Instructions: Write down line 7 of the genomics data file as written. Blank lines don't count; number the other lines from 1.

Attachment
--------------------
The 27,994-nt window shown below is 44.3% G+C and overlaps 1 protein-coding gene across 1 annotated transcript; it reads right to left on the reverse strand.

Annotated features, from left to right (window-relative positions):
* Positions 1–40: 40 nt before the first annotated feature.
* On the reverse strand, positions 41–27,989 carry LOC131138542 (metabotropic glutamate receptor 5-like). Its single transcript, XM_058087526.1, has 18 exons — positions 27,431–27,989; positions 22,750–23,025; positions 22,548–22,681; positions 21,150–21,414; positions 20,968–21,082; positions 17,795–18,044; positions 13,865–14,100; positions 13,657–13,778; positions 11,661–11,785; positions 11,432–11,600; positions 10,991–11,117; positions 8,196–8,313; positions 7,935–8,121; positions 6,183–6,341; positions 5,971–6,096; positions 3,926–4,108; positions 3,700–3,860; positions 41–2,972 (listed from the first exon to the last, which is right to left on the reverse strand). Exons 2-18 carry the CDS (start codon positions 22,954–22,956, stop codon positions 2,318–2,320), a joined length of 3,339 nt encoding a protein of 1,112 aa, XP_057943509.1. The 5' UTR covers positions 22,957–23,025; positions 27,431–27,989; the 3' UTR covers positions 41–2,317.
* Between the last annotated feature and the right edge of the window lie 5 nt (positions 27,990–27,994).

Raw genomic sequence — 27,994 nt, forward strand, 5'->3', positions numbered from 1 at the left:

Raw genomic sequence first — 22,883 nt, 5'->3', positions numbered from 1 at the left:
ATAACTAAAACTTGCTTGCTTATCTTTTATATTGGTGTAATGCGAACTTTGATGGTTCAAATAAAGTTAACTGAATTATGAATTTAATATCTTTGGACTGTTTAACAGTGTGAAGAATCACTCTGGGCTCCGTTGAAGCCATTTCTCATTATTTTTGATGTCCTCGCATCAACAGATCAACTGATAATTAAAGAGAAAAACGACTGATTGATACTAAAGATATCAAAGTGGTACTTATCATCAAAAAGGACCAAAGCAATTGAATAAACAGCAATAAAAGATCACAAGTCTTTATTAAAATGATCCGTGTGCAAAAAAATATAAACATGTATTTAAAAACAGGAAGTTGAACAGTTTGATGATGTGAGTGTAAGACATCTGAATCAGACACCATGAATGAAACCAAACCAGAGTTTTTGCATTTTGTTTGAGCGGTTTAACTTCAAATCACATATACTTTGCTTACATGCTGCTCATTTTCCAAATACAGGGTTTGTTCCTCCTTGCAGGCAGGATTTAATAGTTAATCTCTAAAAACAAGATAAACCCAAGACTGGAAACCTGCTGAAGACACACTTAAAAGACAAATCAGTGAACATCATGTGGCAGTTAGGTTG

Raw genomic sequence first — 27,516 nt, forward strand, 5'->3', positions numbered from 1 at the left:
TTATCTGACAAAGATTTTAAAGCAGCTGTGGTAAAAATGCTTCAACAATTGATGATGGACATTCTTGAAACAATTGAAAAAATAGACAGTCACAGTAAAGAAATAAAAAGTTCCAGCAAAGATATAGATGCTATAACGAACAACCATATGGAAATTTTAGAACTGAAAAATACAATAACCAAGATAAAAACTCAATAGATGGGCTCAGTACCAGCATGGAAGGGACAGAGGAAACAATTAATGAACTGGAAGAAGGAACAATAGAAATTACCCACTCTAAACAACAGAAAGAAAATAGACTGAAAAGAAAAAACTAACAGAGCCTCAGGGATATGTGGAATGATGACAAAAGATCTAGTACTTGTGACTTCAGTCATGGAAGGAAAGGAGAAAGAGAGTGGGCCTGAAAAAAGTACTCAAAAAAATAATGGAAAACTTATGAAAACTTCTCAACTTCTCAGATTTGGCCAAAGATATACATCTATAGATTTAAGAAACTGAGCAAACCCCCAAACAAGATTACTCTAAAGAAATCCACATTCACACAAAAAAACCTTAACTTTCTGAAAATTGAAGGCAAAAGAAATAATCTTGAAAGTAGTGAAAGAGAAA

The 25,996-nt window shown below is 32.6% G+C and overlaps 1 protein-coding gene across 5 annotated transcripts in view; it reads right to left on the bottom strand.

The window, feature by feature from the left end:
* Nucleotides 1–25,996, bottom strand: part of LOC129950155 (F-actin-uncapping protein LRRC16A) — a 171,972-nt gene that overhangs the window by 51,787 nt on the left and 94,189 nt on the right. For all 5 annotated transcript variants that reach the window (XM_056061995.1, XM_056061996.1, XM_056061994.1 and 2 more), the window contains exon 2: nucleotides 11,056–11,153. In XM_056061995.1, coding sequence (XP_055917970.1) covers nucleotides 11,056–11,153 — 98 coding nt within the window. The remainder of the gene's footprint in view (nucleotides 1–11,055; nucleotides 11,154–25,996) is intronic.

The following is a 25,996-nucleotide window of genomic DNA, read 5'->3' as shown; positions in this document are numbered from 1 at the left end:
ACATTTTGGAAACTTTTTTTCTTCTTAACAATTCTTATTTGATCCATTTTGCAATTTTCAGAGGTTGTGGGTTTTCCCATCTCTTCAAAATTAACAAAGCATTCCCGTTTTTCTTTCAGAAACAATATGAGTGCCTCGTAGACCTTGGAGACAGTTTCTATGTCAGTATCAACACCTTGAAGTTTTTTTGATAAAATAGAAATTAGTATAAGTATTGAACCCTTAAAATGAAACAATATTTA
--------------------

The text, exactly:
Raw genomic sequence first — 22,883 nt, 5'->3', positions numbered from 1 at the left: